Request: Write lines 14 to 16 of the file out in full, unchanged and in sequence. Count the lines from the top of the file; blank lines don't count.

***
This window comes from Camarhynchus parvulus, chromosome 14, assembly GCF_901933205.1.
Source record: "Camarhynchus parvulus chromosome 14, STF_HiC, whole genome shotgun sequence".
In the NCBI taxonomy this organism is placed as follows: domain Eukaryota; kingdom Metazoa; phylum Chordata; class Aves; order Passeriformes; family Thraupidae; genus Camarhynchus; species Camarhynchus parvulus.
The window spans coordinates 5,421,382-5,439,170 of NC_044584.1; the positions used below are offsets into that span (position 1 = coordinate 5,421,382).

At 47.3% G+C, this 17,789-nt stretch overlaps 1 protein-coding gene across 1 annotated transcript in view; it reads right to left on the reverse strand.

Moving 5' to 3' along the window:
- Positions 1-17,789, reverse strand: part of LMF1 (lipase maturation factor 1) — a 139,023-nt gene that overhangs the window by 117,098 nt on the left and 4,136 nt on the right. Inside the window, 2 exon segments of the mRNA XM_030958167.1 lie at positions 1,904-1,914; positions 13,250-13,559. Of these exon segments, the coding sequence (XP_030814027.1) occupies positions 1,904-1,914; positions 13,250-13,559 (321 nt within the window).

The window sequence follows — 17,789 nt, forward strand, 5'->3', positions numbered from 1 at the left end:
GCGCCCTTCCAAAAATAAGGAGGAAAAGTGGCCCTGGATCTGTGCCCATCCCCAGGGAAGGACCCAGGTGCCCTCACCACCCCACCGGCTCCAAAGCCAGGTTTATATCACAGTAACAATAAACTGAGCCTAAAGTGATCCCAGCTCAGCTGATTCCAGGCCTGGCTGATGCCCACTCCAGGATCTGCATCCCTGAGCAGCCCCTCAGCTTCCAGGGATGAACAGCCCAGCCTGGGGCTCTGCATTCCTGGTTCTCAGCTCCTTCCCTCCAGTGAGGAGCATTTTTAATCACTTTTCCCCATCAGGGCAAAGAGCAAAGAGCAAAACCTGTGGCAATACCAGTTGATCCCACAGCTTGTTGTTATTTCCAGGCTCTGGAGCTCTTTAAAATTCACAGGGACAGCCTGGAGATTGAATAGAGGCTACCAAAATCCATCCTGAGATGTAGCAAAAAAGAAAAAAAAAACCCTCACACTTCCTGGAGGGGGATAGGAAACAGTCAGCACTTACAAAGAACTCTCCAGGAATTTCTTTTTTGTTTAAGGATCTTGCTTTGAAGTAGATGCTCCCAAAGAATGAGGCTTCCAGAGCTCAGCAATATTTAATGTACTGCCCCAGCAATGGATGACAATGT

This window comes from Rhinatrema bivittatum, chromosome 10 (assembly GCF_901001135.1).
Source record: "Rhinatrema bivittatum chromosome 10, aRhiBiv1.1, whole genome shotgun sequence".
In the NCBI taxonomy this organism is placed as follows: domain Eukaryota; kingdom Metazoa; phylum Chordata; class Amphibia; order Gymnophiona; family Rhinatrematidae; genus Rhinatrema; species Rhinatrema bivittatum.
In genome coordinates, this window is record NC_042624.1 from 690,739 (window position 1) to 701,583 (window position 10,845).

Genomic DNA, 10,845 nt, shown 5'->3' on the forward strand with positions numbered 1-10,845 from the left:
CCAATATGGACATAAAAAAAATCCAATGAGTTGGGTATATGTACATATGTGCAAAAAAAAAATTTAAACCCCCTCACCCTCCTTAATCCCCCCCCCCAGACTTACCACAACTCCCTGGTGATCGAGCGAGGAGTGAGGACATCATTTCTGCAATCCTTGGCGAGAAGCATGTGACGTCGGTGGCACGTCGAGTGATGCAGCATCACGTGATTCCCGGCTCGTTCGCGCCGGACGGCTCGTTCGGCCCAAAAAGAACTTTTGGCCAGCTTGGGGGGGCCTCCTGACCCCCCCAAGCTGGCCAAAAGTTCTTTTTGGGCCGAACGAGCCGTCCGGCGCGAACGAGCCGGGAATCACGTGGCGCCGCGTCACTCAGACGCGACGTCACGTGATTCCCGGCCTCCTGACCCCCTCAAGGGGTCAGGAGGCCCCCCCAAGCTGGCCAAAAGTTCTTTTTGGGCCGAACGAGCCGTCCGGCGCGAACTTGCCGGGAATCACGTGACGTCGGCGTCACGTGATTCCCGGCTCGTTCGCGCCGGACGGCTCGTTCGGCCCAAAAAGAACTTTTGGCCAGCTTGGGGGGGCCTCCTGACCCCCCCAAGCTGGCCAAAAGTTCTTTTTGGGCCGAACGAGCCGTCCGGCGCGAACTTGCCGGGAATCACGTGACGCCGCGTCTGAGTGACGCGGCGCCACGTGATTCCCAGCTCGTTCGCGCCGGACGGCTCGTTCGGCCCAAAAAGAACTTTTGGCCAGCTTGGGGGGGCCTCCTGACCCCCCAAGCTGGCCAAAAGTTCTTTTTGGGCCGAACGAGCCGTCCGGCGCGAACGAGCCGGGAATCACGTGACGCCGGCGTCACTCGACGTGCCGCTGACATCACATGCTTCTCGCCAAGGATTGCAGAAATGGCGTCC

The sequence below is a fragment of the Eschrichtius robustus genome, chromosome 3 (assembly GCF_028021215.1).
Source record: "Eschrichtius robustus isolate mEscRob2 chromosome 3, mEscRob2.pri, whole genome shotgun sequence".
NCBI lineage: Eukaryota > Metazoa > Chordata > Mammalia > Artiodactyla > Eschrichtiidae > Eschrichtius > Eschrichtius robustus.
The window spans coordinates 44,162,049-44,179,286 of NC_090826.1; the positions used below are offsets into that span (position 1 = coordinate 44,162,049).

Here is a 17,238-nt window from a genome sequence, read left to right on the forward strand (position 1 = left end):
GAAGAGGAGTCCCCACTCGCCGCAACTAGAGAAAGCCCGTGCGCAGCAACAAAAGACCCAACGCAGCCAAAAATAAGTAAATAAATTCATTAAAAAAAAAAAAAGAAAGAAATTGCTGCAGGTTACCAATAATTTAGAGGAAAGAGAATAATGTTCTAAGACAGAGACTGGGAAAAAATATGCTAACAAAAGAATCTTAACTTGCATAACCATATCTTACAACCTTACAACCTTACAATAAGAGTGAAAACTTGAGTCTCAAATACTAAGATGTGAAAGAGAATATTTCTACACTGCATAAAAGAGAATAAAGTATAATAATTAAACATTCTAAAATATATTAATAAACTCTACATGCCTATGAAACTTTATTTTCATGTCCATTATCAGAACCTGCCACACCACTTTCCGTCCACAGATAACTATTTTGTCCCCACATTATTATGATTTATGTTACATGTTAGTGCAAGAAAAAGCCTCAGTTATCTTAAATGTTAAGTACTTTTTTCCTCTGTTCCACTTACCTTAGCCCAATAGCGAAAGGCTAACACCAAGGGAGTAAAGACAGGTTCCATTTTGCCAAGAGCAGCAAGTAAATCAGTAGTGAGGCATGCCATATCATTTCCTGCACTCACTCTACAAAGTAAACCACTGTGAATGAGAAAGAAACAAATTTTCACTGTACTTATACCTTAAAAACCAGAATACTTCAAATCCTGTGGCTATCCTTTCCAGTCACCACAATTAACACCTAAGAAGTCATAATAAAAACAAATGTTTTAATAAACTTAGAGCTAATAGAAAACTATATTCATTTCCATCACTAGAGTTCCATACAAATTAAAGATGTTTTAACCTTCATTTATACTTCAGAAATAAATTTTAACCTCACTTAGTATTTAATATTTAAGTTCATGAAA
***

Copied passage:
Genomic DNA, 10,845 nt, shown 5'->3' on the forward strand with positions numbered 1-10,845 from the left:
CCAATATGGACATAAAAAAAATCCAATGAGTTGGGTATATGTACATATGTGCAAAAAAAAAATTTAAACCCCCTCACCCTCCTTAATCCCCCCCCCCAGACTTACCACAACTCCCTGGTGATCGAGCGAGGAGTGAGGACATCATTTCTGCAATCCTTGGCGAGAAGCATGTGACGTCGGTGGCACGTCGAGTGATGCAGCATCACGTGATTCCCGGCTCGTTCGCGCCGGACGGCTCGTTCGGCCCAAAAAGAACTTTTGGCCAGCTTGGGGGGGCCTCCTGACCCCCCCAAGCTGGCCAAAAGTTCTTTTTGGGCCGAACGAGCCGTCCGGCGCGAACGAGCCGGGAATCACGTGGCGCCGCGTCACTCAGACGCGACGTCACGTGATTCCCGGCCTCCTGACCCCCTCAAGGGGTCAGGAGGCCCCCCCAAGCTGGCCAAAAGTTCTTTTTGGGCCGAACGAGCCGTCCGGCGCGAACTTGCCGGGAATCACGTGACGTCGGCGTCACGTGATTCCCGGCTCGTTCGCGCCGGACGGCTCGTTCGGCCCAAAAAGAACTTTTGGCCAGCTTGGGGGGGCCTCCTGACCCCCCCAAGCTGGCCAAAAGTTCTTTTTGGGCCGAACGAGCCGTCCGGCGCGAACTTGCCGGGAATCACGTGACGCCGCGTCTGAGTGACGCGGCGCCACGTGATTCCCAGCTCGTTCGCGCCGGACGGCTCGTTCGGCCCAAAAAGAACTTTTGGCCAGCTTGGGGGGGCCTCCTGACCCCCCAAGCTGGCCAAAAGTTCTTTTTGGGCCGAACGAGCCGTCCGGCGCGAACGAGCCGGGAATCACGTGACGCCGGCGTCACTCGACGTGCCGCTGACATCACATGCTTCTCGCCAAGGATTGCAGAAATGGCGTCC

The sequence below is a fragment of the Eschrichtius robustus genome, chromosome 3 (assembly GCF_028021215.1).